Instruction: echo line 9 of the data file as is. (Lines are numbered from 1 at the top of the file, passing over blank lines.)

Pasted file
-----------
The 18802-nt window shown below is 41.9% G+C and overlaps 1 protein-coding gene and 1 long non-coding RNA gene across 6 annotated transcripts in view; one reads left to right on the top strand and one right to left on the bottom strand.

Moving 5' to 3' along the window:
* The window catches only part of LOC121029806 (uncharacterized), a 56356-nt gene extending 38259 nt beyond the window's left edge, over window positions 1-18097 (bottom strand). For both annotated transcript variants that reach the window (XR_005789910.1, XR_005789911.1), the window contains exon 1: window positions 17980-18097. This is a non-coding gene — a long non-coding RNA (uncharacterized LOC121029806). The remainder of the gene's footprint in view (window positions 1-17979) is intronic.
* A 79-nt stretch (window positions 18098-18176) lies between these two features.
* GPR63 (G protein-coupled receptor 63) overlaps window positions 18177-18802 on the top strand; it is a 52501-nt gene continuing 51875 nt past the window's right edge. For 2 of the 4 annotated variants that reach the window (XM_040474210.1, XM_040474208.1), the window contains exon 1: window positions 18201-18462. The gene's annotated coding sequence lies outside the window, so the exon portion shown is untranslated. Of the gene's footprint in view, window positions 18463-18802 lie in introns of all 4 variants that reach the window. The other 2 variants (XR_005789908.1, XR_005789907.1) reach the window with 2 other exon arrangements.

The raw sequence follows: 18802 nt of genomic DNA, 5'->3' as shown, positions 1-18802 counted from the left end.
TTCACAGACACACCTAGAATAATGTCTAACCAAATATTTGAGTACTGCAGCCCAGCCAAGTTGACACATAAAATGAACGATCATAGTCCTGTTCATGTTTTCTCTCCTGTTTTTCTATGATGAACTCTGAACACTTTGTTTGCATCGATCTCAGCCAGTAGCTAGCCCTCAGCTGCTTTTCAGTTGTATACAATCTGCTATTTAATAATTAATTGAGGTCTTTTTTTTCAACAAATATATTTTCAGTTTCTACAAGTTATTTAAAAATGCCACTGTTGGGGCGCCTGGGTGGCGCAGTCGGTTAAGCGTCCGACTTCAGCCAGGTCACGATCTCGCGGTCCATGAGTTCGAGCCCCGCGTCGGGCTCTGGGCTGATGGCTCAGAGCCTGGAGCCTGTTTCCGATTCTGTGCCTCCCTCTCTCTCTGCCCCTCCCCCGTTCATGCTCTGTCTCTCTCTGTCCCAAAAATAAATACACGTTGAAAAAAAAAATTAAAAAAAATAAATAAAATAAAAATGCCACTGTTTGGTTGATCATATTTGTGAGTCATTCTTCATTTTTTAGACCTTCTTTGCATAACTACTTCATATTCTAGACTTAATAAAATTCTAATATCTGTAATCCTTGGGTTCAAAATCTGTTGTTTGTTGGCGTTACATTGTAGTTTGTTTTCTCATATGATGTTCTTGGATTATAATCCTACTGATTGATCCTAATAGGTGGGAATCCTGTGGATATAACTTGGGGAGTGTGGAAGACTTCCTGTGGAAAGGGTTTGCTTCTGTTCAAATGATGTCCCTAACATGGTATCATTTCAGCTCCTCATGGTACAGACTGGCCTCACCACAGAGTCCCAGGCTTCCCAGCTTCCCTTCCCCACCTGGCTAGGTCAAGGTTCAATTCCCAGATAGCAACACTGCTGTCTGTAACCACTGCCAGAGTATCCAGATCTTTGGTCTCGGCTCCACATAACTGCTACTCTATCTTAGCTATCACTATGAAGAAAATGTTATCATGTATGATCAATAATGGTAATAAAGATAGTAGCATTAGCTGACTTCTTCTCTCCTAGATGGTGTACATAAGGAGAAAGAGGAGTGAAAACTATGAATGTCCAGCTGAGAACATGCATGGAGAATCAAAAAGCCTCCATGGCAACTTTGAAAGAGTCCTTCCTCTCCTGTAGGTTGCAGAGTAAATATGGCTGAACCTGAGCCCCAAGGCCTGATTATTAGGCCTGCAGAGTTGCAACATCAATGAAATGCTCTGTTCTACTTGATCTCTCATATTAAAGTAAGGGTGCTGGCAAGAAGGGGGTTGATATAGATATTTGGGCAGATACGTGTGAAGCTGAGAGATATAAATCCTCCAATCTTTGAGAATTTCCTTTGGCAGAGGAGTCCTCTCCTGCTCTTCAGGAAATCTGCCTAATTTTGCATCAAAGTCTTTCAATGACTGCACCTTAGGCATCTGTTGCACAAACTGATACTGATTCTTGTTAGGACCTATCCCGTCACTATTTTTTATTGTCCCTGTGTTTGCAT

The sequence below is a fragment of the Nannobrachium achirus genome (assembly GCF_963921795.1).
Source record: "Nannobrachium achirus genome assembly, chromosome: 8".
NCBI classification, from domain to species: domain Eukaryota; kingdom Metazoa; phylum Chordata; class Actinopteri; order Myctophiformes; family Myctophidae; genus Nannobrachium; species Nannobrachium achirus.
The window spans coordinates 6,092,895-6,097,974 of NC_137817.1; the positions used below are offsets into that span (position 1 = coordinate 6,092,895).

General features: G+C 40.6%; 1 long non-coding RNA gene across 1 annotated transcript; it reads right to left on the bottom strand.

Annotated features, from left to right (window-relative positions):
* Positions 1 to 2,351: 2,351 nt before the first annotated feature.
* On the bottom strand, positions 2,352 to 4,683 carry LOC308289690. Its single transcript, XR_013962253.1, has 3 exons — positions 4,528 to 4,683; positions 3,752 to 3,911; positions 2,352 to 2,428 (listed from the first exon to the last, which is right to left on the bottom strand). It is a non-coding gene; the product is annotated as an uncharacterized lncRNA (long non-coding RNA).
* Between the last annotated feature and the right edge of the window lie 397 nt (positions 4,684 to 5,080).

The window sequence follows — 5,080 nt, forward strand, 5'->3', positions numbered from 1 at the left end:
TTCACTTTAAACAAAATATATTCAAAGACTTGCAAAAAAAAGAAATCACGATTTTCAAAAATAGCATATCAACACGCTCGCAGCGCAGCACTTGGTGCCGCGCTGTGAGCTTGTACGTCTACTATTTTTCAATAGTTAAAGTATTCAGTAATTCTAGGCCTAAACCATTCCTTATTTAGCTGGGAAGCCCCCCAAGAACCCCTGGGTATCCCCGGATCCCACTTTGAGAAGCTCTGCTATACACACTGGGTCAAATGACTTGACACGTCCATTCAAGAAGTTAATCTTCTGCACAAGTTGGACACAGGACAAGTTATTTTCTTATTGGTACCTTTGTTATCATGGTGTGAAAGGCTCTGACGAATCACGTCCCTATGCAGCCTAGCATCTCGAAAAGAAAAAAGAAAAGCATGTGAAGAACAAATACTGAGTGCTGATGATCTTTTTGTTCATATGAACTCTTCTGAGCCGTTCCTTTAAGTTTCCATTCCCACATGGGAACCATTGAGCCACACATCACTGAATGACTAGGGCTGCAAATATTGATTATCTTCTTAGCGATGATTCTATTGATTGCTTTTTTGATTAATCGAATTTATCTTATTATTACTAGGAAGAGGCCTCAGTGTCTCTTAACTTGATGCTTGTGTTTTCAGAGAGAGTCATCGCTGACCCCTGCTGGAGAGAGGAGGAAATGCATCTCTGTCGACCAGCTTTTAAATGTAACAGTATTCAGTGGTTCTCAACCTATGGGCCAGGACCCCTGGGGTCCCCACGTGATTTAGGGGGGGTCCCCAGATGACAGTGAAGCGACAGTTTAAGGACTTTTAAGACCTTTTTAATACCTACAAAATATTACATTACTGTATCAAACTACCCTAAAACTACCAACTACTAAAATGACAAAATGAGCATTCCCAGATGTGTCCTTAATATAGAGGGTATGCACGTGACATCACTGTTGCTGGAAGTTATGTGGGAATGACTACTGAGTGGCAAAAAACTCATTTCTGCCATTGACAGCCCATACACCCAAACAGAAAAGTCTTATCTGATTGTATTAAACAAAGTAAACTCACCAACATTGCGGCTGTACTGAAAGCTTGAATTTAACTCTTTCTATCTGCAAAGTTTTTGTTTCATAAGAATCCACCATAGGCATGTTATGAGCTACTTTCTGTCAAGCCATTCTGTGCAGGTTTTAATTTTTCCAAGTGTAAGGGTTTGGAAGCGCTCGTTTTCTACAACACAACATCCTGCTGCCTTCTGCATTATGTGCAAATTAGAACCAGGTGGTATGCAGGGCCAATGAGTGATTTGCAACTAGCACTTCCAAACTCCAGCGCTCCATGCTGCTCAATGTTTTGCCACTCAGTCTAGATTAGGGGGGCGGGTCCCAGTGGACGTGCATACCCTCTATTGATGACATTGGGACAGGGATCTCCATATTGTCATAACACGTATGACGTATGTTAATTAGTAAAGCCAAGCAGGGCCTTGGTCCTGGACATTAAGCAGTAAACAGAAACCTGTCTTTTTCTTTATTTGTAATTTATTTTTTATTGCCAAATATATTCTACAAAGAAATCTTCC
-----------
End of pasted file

Source record: "Nannobrachium achirus genome assembly, chromosome: 8".